As used herein, “hydrophobic” refers to a molecule that repels water. Hydrophobic molecules are generally insoluble in water. As used herein, the terms “non-polar” and “hydrophobic” are used interchangeably.

As used herein, “polar” refers to a molecule that has elements with different electronegativities at the termini of the bond between the elements resulting in a charge separation wherein the more electronegative element bears a partial negative charge and the less electronegative element bears a partial positive charge.

As used herein, “non-polar” refers to a molecule in which there are no elements bonded to one another that give rise to a charge separation or if there is a charge separation between the elements due to differing electronegativities, it is canceled out by an opposing charge separation. An example of the latter is carbon dioxide.

The bioactive agent, also referred to herein as a drug or a therapeutic agent, can be hydrophilic or hydrophobic and can be selected from a group that includes an antiproliferative agent, an anti-inflammatory agent, an antineoplastic, an antimitotic, an antiplatelet, an anticoagulant, an antifibrin, an antithrombin, a cytostatic agent, an antibiotic, an anti-allergic agent, an anti-enzymatic agent, an angiogenic agent, a cyto-protective agent, a cardioprotective agent, a proliferative agent, an ABC A1 agonist or an antioxidant. A preferred bioactive agent is everolimus.

The release rate of a bioactive agent from a device coating depends strongly on the micro-phase morphology and molecular conformation of the bioactive agent and polymer in the coating. For example, when the concentration of polymer at the surface of a coating is higher than the concentration of bioactive agent, a relatively slow-release coating is obtained. This is mainly due to the fact that bioactive agent must work its way through the polymer in order to be released from the coating into the environment. Therefore, depending on the extent and type of polymer structure present in the outer layer of the coating, the path may be more or less tortuous.

In contrast, when the concentration of bioactive agent is higher at the surface of the coating than the polymer concentration, a relatively fast-release coating is obtained.

The present invention involves providing a device body, disposing a composition that includes a bioactive agent, a hydrophobic polymer that, if the bioactive agent is also hydrophobic, is more hydrophobic than the bioactive agent and a first hydrophobic solvent over the device body and removing the solvent from the composition to form a reservoir layer. Disposing the reservoir layer composition over the device body and removing the solvent from the composition are repeated until a desired reservoir layer thickness and bioactive agent concentration is achieved, then a release rate curve for the bioactive agent from the reservoir layer is determined. The release rate curve will provide a relative rate of release while manipulating coating variables, e.g., polymer hydrophobicity, will provide either faster or slower relative release rates. Thus, it is to be understood that the terms slow release and fast release are relative terms and are measured against each other. In addition, their values will be determinable and apparent to those skilled in the art from the disclosures herein.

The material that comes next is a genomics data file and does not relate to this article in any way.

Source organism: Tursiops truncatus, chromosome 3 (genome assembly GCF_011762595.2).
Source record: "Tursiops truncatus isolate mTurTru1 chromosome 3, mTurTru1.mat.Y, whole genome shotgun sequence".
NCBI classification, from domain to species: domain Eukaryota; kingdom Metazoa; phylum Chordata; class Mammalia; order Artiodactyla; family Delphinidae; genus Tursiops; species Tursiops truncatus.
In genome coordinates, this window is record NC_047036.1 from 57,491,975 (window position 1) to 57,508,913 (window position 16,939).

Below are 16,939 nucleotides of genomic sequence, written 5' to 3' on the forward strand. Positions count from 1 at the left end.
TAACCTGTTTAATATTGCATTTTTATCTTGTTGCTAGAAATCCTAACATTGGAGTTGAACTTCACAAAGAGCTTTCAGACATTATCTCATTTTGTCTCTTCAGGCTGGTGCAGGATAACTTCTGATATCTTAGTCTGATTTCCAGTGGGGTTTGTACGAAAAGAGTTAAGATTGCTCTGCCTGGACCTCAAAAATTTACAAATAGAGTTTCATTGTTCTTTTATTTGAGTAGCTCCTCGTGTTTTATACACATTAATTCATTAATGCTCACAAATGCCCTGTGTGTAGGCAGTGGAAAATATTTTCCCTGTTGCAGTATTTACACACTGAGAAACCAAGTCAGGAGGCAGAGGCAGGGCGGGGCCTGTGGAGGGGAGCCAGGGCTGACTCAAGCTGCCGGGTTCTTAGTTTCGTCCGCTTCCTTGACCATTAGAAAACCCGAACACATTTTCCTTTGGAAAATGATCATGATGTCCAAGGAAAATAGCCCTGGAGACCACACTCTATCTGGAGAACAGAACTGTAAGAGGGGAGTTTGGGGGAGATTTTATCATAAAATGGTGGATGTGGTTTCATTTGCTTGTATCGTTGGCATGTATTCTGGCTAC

A slow release coating can be obtained by concentrating polymer at the surface of a device coating, which can occur via manipulating the numerous variables described herein. It is to be understood that in each aspect of the invention a device body will be provided, a composition will be disposed over the device body, solvent will be removed and the steps repeated until a desired thickness and bioactive agent concentration is achieved. Release rate curves will then be obtained. For example, a drug-coated device can be immersed in an aqueous solution that contains organic solvent or surfactant. The release rate can then be determined by measuring the concentration of drug released into the solution at different time points. It is to be understood that other methods of obtaining release rates for a coating will be apparent to those skilled in the art and are encompassed by the present invention.

A first means of providing a slow release coating involves the use of a polymer that is more hydrophobic than a chosen bioactive agent and the use of a first hydrophobic solvent in the coating composition. Because of the hydrophobic nature of the polymer, it will preferentially localize with the hydrophobic solvent at the surface of the coating composition. In addition, the hydrophobic nature of the polymer will cause it to localize at the surface of a coating since thermodynamically, low surface tension is preferred. Thus, as the hydrophobic solvent evaporates, the hydrophobic polymer will remain at the surface, thereby providing a slow-release coating. It is to be understood that there will be both polymer and bioactive agent at the surface of the coating composition prior to and after drying, but the relative amounts can be controlled by the judicious selection of polymer, bioactive agent and solvent.